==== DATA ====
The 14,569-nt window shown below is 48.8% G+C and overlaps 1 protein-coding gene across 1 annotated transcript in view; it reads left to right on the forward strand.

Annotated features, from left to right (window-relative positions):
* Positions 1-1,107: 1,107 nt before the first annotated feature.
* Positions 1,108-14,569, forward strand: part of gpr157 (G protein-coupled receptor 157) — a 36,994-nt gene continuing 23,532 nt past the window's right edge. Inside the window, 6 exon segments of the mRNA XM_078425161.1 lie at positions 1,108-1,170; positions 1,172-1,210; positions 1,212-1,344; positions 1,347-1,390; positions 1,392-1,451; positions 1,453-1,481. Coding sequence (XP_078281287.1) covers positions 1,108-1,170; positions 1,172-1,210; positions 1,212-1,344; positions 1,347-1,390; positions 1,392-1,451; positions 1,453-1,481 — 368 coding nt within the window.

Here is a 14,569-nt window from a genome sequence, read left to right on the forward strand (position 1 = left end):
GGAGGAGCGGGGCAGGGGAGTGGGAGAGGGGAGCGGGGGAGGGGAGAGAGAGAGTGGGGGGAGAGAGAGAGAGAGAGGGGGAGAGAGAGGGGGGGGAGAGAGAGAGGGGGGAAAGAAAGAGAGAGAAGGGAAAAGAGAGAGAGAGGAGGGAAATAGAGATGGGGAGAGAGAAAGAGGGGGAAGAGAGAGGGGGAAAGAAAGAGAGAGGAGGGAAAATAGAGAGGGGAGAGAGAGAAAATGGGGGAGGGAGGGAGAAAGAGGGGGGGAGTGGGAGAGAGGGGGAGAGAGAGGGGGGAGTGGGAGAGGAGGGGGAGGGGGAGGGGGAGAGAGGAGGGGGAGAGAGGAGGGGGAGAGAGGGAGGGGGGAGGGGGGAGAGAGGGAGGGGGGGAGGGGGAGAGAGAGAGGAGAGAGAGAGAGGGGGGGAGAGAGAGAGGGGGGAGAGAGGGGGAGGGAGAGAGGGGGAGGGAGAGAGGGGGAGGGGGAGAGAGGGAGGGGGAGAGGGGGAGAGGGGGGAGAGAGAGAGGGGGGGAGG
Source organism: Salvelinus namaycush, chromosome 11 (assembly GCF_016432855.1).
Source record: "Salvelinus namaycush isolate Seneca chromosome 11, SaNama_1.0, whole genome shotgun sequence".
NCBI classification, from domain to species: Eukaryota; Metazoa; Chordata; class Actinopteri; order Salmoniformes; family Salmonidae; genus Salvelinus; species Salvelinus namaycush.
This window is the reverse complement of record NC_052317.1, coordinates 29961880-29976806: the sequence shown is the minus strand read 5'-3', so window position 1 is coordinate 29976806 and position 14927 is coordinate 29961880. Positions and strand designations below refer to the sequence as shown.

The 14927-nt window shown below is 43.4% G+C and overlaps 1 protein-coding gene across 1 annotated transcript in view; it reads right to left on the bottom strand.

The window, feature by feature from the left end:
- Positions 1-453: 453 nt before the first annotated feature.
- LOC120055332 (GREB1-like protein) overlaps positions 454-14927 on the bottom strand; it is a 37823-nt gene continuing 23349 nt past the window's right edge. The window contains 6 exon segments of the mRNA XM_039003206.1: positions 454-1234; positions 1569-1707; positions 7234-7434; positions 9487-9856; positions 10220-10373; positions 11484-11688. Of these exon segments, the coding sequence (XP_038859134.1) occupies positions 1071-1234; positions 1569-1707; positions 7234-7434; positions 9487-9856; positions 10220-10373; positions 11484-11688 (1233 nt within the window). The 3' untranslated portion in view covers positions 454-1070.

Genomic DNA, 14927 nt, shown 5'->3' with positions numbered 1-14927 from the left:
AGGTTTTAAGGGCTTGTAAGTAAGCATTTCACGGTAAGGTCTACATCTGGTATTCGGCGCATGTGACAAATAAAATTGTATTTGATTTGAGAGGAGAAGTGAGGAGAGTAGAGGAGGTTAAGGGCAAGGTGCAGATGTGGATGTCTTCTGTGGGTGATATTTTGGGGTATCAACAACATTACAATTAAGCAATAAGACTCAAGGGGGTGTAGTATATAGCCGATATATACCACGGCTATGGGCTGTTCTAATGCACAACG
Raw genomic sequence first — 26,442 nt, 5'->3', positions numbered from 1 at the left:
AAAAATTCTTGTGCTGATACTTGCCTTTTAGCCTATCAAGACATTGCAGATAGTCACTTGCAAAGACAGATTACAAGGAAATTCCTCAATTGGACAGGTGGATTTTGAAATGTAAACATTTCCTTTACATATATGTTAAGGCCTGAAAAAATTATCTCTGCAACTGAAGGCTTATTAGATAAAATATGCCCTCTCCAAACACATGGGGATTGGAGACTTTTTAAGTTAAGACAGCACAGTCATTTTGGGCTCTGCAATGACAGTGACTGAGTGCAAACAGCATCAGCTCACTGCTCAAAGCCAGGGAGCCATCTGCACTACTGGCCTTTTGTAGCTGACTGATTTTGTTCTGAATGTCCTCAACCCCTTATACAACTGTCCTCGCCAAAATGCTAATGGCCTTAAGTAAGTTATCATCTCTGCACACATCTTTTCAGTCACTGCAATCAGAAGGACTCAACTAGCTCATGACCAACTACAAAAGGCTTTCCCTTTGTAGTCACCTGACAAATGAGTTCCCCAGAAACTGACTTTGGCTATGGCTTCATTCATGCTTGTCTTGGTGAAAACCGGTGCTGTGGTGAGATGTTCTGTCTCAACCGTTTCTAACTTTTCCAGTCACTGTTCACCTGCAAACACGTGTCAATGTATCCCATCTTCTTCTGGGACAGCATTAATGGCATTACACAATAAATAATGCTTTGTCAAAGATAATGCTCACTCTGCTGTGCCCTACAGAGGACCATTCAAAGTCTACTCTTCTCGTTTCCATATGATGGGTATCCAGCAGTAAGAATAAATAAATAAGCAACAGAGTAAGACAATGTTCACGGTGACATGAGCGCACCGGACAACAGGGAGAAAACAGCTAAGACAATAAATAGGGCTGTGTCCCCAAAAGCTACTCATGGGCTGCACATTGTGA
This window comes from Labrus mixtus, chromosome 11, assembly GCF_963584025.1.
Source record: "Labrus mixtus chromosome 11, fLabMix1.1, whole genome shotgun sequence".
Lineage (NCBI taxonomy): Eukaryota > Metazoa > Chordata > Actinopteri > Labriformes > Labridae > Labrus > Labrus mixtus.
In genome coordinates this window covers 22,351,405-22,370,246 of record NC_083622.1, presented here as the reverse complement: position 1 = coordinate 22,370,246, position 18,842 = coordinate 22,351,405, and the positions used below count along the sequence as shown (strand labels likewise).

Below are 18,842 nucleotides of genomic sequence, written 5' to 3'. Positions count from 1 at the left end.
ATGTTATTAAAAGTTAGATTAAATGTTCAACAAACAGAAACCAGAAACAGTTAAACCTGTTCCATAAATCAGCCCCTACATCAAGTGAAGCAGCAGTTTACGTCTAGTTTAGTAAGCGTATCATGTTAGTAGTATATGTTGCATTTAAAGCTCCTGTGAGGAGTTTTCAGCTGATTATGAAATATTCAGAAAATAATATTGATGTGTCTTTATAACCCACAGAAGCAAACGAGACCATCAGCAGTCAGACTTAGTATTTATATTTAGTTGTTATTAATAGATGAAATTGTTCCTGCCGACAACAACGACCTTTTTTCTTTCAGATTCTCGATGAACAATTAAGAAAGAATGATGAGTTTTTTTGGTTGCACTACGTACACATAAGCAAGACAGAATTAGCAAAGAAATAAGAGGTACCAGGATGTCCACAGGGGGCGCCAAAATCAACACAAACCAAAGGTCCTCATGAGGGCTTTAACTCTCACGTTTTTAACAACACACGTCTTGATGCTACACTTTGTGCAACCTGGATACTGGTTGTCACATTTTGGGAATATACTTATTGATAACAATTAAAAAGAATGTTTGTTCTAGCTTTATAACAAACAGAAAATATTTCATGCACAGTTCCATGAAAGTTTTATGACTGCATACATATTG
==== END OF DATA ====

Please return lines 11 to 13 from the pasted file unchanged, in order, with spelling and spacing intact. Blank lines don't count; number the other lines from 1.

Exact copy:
The 14927-nt window shown below is 43.4% G+C and overlaps 1 protein-coding gene across 1 annotated transcript in view; it reads right to left on the bottom strand.

The window, feature by feature from the left end:
- Positions 1-453: 453 nt before the first annotated feature.